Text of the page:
Some parts of the international landscape are a bit less sanguine. Despite four years of economic stimulus, Japan’s economy remains subdued and in need of meaningful reform. Exports are heavily dependent on a weak yen and any curbs on global trade could prove damaging to share prices. Elsewhere, the U.K. must grapple with the potential impacts of Brexit, including higher inflation, which could pressure the Bank of England to tighten monetary policy and potentially undermine the heavily consumer-driven economy. Still, much of the pessimism about the British economy may already be reflected in valuations while the recent election could, as suggested above, push U.K. negotiators toward a softer Brexit path, as well as prompt the government to boost infrastructure spending.
Resilience in Emerging Markets
A second key plotline in the current global story has been running for longer, but still appears to provide opportunity. In the immediate aftermath of the financial crisis of 2008, emerging markets displayed broad resilience, driving global growth during the early stages of the recovery. But as Chinese expansion slowed, albeit from unsustainably high levels, conditions took a turn for the worse, particularly for the countries that were dependent on commodities, which suffered severe price declines starting in 2011. The OPEC-driven 2014 collapse in the oil patch further exacerbated that weakness.
However, the EM environment since early last year has generally been more positive, with an improving global economy and a rebound in commodity prices. Markets have grown more comfortable with slower expansion in China (with a consensus GDP growth estimate of 6.6% for 2017), as the country’s reform efforts could make that growth more sustainable over time.
Meanwhile, current account positions3 which had worsened after the global financial crisis have improved more recently, with lower oil prices benefiting the majority of EM countries that are energy importers. Crucially, emerging markets’ traditional growth advantage over developed markets appears to be expanding again, after contracting for several years; and earnings projections have continued to increase, particularly in certain segments of the technology sector.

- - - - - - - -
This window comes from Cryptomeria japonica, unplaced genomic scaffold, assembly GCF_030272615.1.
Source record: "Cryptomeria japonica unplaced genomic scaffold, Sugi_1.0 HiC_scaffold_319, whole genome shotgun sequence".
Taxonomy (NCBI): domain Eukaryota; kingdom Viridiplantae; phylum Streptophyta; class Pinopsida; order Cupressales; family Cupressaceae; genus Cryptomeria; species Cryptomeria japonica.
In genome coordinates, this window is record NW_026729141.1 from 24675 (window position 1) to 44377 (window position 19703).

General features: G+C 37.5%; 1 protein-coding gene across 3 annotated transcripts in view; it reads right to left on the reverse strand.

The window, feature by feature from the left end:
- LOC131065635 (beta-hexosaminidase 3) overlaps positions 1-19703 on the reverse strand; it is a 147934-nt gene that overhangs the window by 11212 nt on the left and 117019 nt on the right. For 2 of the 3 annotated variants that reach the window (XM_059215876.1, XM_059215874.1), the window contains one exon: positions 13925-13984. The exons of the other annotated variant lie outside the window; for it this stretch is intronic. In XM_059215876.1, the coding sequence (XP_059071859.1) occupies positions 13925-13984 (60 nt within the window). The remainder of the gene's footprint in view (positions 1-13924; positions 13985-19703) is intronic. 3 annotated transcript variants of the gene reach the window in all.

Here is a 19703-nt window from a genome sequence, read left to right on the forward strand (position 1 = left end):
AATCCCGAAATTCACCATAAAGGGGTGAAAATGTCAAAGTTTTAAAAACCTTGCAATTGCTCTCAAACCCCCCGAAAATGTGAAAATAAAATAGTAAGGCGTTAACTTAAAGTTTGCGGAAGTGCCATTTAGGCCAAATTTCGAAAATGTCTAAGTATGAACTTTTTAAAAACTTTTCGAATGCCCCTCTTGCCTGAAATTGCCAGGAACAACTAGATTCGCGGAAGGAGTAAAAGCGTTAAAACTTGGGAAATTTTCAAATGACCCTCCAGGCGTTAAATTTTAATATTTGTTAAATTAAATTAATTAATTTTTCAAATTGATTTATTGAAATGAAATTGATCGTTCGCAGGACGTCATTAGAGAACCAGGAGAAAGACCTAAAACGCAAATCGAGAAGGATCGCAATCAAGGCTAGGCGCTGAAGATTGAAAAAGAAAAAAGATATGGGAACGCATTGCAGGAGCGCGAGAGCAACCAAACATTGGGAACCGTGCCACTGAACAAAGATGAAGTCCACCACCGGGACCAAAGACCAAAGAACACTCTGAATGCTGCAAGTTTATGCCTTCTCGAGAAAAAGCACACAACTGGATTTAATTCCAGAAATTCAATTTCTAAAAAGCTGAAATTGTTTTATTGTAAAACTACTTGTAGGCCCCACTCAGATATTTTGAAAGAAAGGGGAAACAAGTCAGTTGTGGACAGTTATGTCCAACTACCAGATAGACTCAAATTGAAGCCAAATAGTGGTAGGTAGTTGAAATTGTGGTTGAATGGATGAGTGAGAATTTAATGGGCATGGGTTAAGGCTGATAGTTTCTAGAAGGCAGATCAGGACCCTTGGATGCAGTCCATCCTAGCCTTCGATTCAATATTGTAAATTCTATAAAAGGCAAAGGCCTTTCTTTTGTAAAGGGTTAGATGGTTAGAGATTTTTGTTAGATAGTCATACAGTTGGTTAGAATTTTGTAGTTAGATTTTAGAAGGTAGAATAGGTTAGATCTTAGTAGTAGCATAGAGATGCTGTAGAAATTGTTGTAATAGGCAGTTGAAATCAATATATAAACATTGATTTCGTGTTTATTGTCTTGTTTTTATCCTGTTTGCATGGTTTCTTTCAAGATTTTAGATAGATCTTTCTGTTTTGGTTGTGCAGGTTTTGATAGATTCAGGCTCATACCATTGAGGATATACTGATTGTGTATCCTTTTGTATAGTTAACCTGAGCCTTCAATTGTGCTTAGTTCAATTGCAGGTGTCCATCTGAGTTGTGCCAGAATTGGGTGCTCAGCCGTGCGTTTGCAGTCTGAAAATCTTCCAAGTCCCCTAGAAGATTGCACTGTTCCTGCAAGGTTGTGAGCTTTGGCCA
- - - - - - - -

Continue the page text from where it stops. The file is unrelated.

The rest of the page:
Emerging Markets’ Outsized Impact
Contribution to Global Output
Source: IMF, April 2017. Weighted averages are calculated using market exchange rates. The bars show percentage of contribution to output growth.
Donald Trump’s election victory in November created anxiety about the impact that American protectionism might have on emerging markets, but thus far it appears that the rhetoric may be worse than reality in terms of inhibiting global growth. Meanwhile, Chinese authorities are currently clamping down on non-bank lending and overheating areas of the housing market, an effort that in the short term could negatively affect trading partners and markets. Also, while fears of capital outflows (which pressured their currency) have dissipated, the issue of growing Chinese debt periodically makes headlines on a global basis.
Another worry has been the tightening of U.S. interest rates by the Federal Reserve, which traditionally has been seen as a headwind for emerging markets. However, the currencies of many countries already went through a significant adjustment in the “taper tantrum” of 2013, potentially minimizing the impacts today. Moreover, the rate hikes have not been accompanied by U.S. dollar strength (quite the contrary), which would likely tend to pull liquidity out of emerging markets. Given a broad investor focus on global markets, we see less potential for the dollar to move much higher for the rest of the year.
Still, it’s important to note that emerging markets have often been quite volatile, suffering at least one 10% downdraft in each year since 1997,4 even in generally positive periods. Recent events provide a reminder of the risks, from revelations in May about government corruption which sent the Brazilian market down 8.2% in one day, to South Africa’s downgrade to junk status in April. Emerging markets have tended to be particularly impacted by fund flows. So, while the general view is for benign growth and a moderate set of risks, a quick shift in sentiment can send investors for the exits.